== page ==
In vacating McDonnell’s conviction, the Court ultimately found that the district court’s jury instructions were defective when it came to what constitutes an “official act.” The Supreme Court held that merely “hosting an event, meeting with other officials, or speaking with interested parties is not, standing alone,” an official act because those do not constitute a “question, matter, cause, suit, proceeding or controversy” before a public official. Among the concerns the Court cited in adopting a more expansive definition of “official act” was that accepting too broad of an interpretation could have a chilling effect on federal officials and thus undermine their ability to effectively perform their jobs. For example, public officials might be afraid to interact with constituents who have made campaign contributions to them out of fear that that could subject them to prosecution.
Second Circuit’s Holding in Ng
Since McDonnell, courts around the country have consistently held that Section 201’s heightened “official acts” standard is not applicable to other bribery or corruption statutes. The Second Circuit’s decision not to extend McDonnell to the FCPA follows naturally from these earlier cases. The defendant in Ng was a Chinese real estate developer who was convicted of violating the FCPA and Section 666 by paying two U.N. ambassadors a total of more than $1 million to secure a U.N. commitment to use his real estate development in Macau as the site for an annual U.N. conference. Ng appealed his conviction, arguing, among other things, that the jury instructions were deficient for failing to incorporate McDonnell’s heightened “official acts” requirement.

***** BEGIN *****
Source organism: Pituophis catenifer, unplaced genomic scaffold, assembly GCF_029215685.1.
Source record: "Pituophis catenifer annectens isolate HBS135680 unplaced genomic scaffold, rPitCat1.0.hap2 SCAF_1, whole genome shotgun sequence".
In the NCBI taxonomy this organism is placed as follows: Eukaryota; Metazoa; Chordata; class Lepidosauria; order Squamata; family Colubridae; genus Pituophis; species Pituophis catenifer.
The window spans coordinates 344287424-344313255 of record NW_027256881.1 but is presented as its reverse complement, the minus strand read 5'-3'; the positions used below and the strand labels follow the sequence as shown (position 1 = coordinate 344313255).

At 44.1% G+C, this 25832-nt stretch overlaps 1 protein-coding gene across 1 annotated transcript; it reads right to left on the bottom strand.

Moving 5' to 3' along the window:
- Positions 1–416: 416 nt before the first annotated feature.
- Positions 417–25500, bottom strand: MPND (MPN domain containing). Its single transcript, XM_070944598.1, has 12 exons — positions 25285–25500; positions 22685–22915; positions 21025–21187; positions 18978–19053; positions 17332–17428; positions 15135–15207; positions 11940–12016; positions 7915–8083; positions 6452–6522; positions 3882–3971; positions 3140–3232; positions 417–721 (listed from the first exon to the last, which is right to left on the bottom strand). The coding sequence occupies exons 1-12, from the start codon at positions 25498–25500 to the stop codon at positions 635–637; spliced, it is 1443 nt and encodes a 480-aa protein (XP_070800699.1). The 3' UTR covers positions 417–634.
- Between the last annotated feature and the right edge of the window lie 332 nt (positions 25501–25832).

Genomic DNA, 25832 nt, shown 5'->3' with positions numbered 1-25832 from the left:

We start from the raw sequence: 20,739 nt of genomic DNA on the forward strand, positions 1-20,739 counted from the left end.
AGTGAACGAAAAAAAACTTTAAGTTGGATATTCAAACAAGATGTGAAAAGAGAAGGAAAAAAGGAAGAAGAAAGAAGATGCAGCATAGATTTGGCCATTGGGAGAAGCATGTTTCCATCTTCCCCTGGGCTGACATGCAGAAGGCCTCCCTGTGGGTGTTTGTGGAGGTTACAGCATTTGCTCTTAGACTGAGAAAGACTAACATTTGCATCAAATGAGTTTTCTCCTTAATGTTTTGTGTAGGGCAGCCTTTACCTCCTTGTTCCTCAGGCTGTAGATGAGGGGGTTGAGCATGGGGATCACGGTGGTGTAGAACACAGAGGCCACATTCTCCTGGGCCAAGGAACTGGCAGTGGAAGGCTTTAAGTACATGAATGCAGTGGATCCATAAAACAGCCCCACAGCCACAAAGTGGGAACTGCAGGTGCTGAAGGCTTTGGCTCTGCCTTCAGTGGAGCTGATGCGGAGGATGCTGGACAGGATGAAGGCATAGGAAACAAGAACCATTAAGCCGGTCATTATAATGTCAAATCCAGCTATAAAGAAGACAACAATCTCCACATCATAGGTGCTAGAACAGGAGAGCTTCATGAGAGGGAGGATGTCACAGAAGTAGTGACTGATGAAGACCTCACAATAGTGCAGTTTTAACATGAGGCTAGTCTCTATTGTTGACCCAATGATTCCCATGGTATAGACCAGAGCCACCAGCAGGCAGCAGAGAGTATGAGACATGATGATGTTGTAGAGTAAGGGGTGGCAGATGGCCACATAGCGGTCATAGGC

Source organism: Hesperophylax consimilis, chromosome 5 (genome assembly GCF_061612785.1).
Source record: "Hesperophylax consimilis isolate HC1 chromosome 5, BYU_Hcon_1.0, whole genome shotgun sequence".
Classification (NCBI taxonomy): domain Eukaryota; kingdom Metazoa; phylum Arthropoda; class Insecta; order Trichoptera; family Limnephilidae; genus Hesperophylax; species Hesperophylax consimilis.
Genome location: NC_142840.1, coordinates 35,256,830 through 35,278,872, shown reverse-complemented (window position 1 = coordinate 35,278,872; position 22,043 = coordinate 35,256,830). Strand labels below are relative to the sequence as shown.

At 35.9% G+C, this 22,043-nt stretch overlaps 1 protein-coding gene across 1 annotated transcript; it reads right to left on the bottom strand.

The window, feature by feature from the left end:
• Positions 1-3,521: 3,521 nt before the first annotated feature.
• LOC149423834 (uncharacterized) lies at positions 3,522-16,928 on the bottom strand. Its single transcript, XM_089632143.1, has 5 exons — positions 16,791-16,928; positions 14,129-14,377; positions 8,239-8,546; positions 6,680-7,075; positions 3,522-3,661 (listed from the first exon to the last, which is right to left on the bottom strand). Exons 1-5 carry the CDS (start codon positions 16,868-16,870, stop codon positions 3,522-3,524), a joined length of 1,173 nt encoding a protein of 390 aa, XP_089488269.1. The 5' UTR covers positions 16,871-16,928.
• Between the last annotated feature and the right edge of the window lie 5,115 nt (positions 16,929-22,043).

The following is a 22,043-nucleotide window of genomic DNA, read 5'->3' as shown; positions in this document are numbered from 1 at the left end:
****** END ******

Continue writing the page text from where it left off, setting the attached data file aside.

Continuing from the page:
Since McDonnell, courts around the country have consistently held that Section 201’s heightened “official acts” standard is not applicable to other bribery or corruption statutes.
The Second Circuit rejected Ng’s arguments and affirmed his conviction. It noted that, unlike the “official acts” requirement in McDonnell, the FCPA “prohibits giving anything of value in exchange for any of four specified quos,” which is broader than Section 201’s “official act” definition. Specifically, the FCPA makes it unlawful to corruptly pay or promise to give anything of value to a foreign official for the purposes of: (1) “influencing any act or decision of such foreign official in his official capacity,” (2) “inducing such foreign official to do or omit to do any act in violation of the lawful duty of such official,” (3) “securing any improper advantage” or (4) “inducing such foreign official to use his influence with a foreign government or instrumentality thereof to affect or influence any act or decisions of such government or instrumentality.”